Premise: General Tiber Adolphus has been exiled to the Deep Zone planet of Hallholme, named after the victorious Commodore Percival Hallholme, after his failed attempt at overthrowing the Diadem Michella Duchenet and the corrupt Constellation government. Hallholme is a planet in constant chaos and harsh conditions, the effects of an asteroid impact centuries ago. Its nickname is very fitting: Hellhole. During his ten years in exile, Adolphus has been planning for the day he can declare independence from the Constellation. With the discovery on the planet Candela of iperion, a molecule that can be processed to help guide faster-than-light traveling spaceships, he has been able to set up his own network of travel, with Hellhole as the initial hub. This will essentially allow free trade between the fifty-four Deep Zone planets and sever the reliance on the twenty Crown Jewel planets and its overwhelming demand for tributes.
Pools of oily water are discovered that store the collective memories of the alien race that lived on Hellhole before the asteroid destroyed the planet. The Xayan race dissolved their bodies in the slickwater so that their memories could go on and so that the next life forms that came along might take on the personalities saved in the pools. When the word of these pools gets out, outcasts and the afflicted come from all over to put off their old lives and take on the memories of the alien race. When four Xayans are found in their original bodies deep in a mountain, the memories are confirmed and more people are converted.
This all comes to a head when D-Day arrives and General Adolphus declares independence, having completed his stringline network. The message is sent throughout the Constellation and everyone’s world is upturned. A group of people containing Xayan personalities travel with one of the Original Xayans to Sonjeera to try reaching out to the Diadem, but they are quickly murdered. War is imminent.
Themes: The honor of each character is challenged in Hellhole. From the very beginning, General Adolphus shows us that he is a man of honor, even when it means losing his five year rebellion. Innocent people are held as human shields by Commodore Hallholme at the orders of the Diadem, and refusing to fire on them causes his own forces to be decimated, sending him into exile on Hellhole.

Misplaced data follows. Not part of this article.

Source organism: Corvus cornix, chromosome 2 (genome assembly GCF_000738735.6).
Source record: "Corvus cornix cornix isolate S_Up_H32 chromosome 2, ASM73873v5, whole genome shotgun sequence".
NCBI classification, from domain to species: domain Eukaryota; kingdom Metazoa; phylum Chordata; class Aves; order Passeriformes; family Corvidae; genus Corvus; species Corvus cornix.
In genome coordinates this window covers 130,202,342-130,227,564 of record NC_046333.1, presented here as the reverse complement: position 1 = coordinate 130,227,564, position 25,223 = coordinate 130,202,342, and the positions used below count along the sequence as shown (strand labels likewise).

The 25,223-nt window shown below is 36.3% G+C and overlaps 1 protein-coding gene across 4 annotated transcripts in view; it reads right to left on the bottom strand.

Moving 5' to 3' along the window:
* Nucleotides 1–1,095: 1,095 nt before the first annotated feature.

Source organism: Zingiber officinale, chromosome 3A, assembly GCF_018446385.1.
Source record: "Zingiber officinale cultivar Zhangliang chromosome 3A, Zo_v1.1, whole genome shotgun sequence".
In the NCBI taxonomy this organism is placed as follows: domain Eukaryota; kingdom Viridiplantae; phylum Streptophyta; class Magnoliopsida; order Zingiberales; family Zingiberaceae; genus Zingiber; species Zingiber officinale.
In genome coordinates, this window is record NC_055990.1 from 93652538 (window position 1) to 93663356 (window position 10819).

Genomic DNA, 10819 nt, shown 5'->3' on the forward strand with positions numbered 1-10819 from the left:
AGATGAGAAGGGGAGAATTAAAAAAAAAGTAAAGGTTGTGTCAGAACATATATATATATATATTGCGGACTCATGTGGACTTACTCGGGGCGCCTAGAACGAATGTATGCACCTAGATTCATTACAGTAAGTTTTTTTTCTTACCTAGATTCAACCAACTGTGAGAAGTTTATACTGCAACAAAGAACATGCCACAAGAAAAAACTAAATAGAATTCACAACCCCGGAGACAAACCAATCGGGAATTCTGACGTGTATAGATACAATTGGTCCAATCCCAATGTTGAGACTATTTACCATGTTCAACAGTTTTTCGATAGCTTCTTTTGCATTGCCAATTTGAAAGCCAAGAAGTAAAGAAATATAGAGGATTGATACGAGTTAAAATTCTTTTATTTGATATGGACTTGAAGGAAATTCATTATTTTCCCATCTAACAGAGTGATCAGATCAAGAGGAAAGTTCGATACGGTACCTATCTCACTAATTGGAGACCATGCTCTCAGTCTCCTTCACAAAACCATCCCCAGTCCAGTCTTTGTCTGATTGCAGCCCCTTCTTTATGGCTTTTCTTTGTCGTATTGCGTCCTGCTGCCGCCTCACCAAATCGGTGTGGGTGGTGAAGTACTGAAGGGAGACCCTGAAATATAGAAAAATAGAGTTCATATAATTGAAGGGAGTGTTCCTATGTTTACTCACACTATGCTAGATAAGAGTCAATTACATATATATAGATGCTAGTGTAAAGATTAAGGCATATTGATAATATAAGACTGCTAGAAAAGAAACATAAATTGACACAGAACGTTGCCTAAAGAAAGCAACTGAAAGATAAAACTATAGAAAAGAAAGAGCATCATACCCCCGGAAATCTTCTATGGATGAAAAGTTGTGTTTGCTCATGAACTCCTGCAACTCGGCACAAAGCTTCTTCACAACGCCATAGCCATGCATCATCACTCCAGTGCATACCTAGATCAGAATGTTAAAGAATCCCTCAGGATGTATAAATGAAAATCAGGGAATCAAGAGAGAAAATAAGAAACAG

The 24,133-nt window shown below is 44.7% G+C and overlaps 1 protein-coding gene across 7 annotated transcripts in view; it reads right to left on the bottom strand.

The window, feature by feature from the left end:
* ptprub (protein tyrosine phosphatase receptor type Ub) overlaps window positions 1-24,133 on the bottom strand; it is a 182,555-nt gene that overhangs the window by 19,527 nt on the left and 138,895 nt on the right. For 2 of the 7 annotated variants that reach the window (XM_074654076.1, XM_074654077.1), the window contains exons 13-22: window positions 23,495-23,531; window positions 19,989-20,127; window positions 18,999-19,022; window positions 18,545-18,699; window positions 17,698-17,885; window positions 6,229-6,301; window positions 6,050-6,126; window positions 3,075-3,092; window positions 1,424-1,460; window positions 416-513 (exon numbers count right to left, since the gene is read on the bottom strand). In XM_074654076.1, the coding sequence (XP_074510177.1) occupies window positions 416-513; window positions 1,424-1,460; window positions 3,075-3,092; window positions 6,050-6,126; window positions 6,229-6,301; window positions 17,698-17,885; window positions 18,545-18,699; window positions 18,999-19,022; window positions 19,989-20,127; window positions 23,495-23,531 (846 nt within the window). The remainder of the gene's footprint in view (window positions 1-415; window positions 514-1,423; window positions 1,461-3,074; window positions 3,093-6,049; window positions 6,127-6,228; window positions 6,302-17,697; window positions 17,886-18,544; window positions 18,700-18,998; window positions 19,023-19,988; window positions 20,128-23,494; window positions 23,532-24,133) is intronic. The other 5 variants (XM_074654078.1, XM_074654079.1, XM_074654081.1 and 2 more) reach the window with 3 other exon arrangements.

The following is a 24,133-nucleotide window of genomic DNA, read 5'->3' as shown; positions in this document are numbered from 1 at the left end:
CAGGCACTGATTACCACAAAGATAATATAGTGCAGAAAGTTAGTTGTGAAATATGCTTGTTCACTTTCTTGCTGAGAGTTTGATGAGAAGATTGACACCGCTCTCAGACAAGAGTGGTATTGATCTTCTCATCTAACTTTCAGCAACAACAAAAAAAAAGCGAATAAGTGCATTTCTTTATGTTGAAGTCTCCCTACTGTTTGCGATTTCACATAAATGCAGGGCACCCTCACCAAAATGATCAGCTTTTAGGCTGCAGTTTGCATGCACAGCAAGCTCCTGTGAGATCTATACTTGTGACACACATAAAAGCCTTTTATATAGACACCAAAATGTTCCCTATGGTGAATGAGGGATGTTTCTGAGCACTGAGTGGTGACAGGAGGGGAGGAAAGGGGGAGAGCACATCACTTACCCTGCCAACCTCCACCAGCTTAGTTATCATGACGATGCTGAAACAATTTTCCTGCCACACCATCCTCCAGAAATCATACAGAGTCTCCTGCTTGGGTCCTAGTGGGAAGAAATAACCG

Hellhole is primarily a story of politics. Nobles and leaders battle with each other and make alliances for money and power. A corrupt government led by a selfish and horrible leader holds a galaxy under its thumb in order to keep control and a standard of living for the nobles. We also learn there are factions between the Xayans, just as there are factions within the human race, which led them to diverging paths in the face of extinction.
Pros: This world is full of new ideas and laid out in a clear and engaging way. Doing world-building with so many characters is no easy task, especially when trying to make each character unique with their own back story. In a complicated story with different viewpoints, this aspect is done quite well. I was hooked fairly early on in the book.
Cons: At over five hundred pages you would think that a lot of story could be told and at least something might happen to tie up a few loose ends. When I reached the end of the book I discovered that it really was only starting. We are left with too much story left to tell and absolutely nothing is resolved. When reading a series, and especially a trilogy, it is my opinion that the first book needs to at least be able to stand on its own as a novel. There was no epic battle and no real fighting at all between the Deep Zone and the Crown Jewel planets. You must fulfill the promises you make to a reader in each book you write, and those made were left unfulfilled.
There were also inconsistencies on the planet Hellhole as it pertains to the horrible weather patterns and people’s ability to survive there. For example, there is a massive static storm that overcomes their tent city near Slickwater Springs. The shadow-Xayans use their telemancy to push the “growler” over them with no harm to anyone. However, when the converts go off to live on their own apart from Slickwater Springs we are led to believe that people are still living in tents and cabins at the springs, but no word is said about their survival in these conditions. Others who have gone off to live on their own are quickly decimated by the planet’s weather, but here it sounds like they are having a good camping trip.
Recommendations: I will still probably read the next book to find out what happens next to some interesting characters and to see if General Adolphus’ plans pan out, but I was disappointed by having the book end before a real climax took place. While I very much enjoyed this new world from the coauthors of the Dune series, there was too much left hanging at the end for me to consider this book “complete”. I hope an omnibus or trilogy collection eventually comes out for the readers’ sake.